Despite only being 30, the students at the school at which I work often make me feel old. They love nothing more than testing my knowledge of their Gen-Z slang: no, I don’t know what you mean when you say Romeo is a ‘simp’ or whether Macbeth’s behaviour is ‘sus’. My average 12-year-old student is far better at IT than I am and yet they’ve never seen an iPod before. The other day, a student asked me where txt speak came from, because they didn’t realise that SMS messages had a character limit. And despite their love of Y2K music and fashion, most of my students have never heard of the millennial rite of passage that was MSN Messenger.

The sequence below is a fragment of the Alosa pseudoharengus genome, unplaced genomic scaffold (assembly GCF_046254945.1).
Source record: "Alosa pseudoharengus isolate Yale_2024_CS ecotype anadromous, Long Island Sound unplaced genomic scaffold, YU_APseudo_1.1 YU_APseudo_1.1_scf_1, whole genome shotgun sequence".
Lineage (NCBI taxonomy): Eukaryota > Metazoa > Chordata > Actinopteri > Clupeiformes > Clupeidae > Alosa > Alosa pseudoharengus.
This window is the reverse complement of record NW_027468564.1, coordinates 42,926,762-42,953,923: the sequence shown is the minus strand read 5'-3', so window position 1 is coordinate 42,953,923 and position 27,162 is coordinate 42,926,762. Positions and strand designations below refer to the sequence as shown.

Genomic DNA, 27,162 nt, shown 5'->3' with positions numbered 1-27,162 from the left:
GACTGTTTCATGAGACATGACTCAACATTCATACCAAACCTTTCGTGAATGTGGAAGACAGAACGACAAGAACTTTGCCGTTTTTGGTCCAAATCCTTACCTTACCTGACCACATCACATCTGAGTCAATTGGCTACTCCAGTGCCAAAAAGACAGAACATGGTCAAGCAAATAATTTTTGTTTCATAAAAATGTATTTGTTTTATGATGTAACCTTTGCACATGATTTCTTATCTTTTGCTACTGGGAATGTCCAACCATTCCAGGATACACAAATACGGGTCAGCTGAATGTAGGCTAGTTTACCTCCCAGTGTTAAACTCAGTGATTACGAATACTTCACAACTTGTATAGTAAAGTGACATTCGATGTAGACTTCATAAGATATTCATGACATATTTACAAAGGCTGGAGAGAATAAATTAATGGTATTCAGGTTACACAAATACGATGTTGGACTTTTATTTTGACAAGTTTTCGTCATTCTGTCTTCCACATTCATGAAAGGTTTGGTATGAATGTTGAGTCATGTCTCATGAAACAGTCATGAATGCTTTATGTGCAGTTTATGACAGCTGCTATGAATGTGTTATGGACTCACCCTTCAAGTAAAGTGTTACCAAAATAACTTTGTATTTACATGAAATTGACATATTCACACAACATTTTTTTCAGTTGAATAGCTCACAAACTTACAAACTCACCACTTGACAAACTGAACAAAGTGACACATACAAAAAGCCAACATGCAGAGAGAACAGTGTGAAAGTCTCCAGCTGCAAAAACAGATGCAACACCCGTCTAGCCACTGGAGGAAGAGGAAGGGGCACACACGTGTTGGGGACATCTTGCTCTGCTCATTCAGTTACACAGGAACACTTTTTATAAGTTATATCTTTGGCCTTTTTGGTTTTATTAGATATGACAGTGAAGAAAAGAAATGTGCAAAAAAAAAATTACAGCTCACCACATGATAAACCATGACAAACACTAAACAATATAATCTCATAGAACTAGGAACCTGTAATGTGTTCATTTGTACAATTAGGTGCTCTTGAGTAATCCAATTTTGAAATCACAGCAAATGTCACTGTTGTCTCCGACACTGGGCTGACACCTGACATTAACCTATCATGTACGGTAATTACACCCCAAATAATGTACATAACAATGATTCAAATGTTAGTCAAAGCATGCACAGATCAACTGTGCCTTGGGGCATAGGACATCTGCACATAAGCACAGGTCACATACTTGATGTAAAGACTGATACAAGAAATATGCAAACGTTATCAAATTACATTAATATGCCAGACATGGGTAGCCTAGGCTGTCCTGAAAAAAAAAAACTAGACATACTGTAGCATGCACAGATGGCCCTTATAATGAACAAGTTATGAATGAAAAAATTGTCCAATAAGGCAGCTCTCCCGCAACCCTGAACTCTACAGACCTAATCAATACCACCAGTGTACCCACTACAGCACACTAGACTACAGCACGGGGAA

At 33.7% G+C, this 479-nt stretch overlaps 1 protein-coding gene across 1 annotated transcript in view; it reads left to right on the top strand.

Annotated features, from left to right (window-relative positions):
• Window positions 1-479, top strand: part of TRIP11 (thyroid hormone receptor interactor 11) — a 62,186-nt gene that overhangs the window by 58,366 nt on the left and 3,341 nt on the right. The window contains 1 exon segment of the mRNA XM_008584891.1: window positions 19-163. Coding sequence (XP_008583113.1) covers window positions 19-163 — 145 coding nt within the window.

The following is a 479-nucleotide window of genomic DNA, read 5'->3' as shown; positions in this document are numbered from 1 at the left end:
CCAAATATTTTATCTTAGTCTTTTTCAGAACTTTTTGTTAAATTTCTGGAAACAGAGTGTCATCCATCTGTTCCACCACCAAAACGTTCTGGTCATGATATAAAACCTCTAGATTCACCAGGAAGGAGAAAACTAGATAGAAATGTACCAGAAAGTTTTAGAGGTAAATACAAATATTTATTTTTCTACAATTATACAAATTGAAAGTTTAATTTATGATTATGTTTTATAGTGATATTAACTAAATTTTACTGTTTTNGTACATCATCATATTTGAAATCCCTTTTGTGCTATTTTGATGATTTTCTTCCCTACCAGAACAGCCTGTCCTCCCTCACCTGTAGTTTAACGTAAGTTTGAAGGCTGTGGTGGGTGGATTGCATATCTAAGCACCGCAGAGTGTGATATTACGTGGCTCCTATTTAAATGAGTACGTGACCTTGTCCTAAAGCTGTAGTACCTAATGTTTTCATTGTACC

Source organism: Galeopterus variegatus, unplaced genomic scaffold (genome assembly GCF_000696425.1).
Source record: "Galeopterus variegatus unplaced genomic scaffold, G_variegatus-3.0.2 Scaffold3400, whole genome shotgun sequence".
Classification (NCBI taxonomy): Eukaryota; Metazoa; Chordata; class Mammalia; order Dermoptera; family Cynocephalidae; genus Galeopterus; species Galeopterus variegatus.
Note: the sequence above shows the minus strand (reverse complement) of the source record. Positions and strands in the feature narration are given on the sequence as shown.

My now constantly-connected students will never know the heady, halcyon experience of running home from school to a clunky, chunky family computer and a dodgy, screeching dial-up connection. They will never know the joy of wiling away the evenings chatting to people you have already just spent the whole day with, creating your own emoji and emoticon shortcuts or spamming each other with ‘winks’. They will never know the angst of signing in and out to attract the attention of your crush; the patience of waiting for a single LimeWire song to transfer to a friend; the annoyance of receiving a ‘nudge’ which made your whole screen shake. They will never know the thought that went into updating your status (normally with moody song lyrics or cryptic heartbreak clues) or deciding your first email address, which was often just downright strange, like ‘email@example.com’. They will never know the anger of having to log off because your mum needed to use the phone or the risqué rush of someone asking if you could turn on your webcam.